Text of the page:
Road bikes have dropped handlebars that allow their rider to get into an efficient and aerodynamic position and have gearing that’s all about maximum speed.

Although it focuses on speed, the aerodynamic riding position can be uncomfortable for amateur riders. Additionally, the lightweight wheels and tires are prone to damage from curbs and potholes.

If you have lots of things to carry, this bike is not suitable for you as they lack some compartment for it.

2. Mountain Bikes

If you love nature-trekking, this bike is what you’re looking for. They are made to take on bumpy off-road terrain that nature can offer thanks to its especially-designed tires that can find grip on almost any surface.

For optimum safety, they are made with powerful brakes that use motorcycle-style discs at the center of the wheels plus suspension at both ends for better control over rough ground.

Mountain bikes can be used for general leisure riding even without riding in the mountains. They are among the top choice of riders thanks to their more relaxed riding position.

3. City Bikes

If you’re looking for a bike for your everyday commute, then a city bike, also known as a Dutch-style bike is perfect for you. With its simplicity and practicality, most beginner riders get this bike that provides short-range transportation in flat towns.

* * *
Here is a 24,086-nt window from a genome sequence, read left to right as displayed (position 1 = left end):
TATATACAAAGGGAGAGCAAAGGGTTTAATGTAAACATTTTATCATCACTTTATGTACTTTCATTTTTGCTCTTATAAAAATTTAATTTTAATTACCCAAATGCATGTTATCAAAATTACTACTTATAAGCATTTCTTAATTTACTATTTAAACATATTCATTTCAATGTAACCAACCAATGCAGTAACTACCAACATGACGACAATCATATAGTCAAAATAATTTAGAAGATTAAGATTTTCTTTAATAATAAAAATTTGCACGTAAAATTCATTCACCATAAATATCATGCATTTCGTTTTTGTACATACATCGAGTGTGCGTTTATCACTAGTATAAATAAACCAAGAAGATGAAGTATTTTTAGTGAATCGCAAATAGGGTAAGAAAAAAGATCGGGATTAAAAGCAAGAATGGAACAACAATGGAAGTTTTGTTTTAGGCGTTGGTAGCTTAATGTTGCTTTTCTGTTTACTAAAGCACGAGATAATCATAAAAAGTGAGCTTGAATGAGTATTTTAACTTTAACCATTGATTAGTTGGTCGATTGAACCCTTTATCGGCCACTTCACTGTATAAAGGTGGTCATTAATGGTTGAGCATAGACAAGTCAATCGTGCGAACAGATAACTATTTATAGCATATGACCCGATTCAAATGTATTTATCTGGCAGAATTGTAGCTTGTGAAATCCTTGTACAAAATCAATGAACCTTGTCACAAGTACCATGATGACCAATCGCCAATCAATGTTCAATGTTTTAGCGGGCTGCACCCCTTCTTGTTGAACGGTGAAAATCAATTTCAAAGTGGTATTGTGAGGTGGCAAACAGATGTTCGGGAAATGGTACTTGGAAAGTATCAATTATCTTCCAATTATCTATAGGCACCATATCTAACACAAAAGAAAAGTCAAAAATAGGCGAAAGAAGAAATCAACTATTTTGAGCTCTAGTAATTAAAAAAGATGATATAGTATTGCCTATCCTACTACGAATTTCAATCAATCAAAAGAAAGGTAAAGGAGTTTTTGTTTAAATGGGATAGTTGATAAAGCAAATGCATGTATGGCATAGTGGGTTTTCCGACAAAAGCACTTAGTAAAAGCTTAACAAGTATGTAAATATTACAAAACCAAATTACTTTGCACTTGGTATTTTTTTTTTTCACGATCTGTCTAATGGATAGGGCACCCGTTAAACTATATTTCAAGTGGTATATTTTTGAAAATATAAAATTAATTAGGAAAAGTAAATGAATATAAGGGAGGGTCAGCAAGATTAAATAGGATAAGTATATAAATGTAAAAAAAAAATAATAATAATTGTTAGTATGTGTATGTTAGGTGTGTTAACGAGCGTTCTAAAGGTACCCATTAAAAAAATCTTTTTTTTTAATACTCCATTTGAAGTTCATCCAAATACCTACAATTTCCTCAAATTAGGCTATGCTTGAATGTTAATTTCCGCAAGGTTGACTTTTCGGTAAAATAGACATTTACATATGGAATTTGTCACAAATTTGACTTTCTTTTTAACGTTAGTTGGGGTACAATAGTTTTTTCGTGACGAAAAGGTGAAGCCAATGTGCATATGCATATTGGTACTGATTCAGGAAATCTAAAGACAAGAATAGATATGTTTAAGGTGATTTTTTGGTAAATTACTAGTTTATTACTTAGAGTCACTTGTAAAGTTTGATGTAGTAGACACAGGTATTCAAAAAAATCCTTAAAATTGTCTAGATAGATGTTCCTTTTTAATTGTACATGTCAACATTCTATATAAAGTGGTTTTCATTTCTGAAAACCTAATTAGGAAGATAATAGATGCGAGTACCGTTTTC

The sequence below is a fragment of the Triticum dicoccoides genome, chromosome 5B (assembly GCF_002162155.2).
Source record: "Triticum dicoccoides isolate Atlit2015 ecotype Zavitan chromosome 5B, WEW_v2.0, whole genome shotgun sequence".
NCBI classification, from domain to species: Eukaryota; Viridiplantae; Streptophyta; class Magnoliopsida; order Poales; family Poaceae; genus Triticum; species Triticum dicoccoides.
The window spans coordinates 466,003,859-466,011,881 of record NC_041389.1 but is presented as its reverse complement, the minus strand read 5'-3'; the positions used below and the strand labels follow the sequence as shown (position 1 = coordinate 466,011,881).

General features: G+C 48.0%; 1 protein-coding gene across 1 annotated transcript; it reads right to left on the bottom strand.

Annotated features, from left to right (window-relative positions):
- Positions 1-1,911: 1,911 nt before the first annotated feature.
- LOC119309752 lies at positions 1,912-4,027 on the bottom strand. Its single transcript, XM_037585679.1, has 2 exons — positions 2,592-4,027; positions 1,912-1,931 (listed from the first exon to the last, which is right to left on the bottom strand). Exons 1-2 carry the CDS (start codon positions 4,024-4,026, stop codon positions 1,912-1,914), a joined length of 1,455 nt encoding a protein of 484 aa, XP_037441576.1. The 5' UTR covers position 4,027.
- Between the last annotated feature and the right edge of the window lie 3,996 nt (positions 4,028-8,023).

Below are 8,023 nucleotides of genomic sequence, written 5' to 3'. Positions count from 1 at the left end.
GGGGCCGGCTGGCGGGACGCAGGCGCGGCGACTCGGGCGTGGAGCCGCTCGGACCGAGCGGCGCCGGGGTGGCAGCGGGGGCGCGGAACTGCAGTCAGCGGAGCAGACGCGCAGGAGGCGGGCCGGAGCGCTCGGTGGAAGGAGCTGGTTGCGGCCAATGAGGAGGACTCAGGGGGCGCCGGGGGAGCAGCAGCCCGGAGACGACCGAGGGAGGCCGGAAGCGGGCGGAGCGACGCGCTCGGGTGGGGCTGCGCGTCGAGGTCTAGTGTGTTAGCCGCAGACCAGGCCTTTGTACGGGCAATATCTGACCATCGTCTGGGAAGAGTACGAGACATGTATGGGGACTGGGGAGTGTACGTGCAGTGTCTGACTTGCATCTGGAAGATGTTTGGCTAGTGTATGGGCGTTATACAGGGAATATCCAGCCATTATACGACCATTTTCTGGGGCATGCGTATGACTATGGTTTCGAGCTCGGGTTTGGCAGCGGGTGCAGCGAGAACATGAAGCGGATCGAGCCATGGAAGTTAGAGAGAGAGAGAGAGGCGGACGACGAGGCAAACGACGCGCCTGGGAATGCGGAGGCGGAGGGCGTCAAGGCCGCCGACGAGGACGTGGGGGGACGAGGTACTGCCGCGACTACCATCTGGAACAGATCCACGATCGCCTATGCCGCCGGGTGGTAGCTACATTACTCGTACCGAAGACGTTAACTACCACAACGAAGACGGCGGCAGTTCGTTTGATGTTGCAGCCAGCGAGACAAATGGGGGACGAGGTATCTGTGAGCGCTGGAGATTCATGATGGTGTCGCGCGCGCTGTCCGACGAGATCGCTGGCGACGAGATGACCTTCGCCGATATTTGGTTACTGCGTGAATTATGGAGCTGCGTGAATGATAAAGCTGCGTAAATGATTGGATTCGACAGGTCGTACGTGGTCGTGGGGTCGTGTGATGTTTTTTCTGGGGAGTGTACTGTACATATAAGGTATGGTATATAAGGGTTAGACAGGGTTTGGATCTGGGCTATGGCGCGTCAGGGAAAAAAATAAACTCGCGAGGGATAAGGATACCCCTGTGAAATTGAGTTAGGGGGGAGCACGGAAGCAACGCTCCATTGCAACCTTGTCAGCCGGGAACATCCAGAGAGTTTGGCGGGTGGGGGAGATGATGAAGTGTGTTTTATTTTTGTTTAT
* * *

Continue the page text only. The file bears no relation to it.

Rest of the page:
City bikes have chain guards and flat pedals, so you can ride them in your regular clothes. One of the best features of city bikes is its pedal-powered lights and built-in chain locks.

4. Hybrid Bikes

Combining the best features of a road bike and a mountain bike, a hybrid bike is a very popular choice for bike commuters, thanks to its versatility. It combines the upright riding position of a mountain bike and pairs it with a lighter frame and fast-rolling wheels like those on a road bike.

They’re great if you need to ride on the pavement but don’t want to be in an uncomfortable riding position. Sitting in a more upright position may be less aerodynamically efficient but it also allows you to look further ahead, which is an advantage in urban traffic.

Hybrid bikes use powerful disc brakes in order to perform better in rainy weather, however, it will compromise some additional weight. Another good feature of hybrid bikes is it can allow you to carry more luggage thanks to their mounts.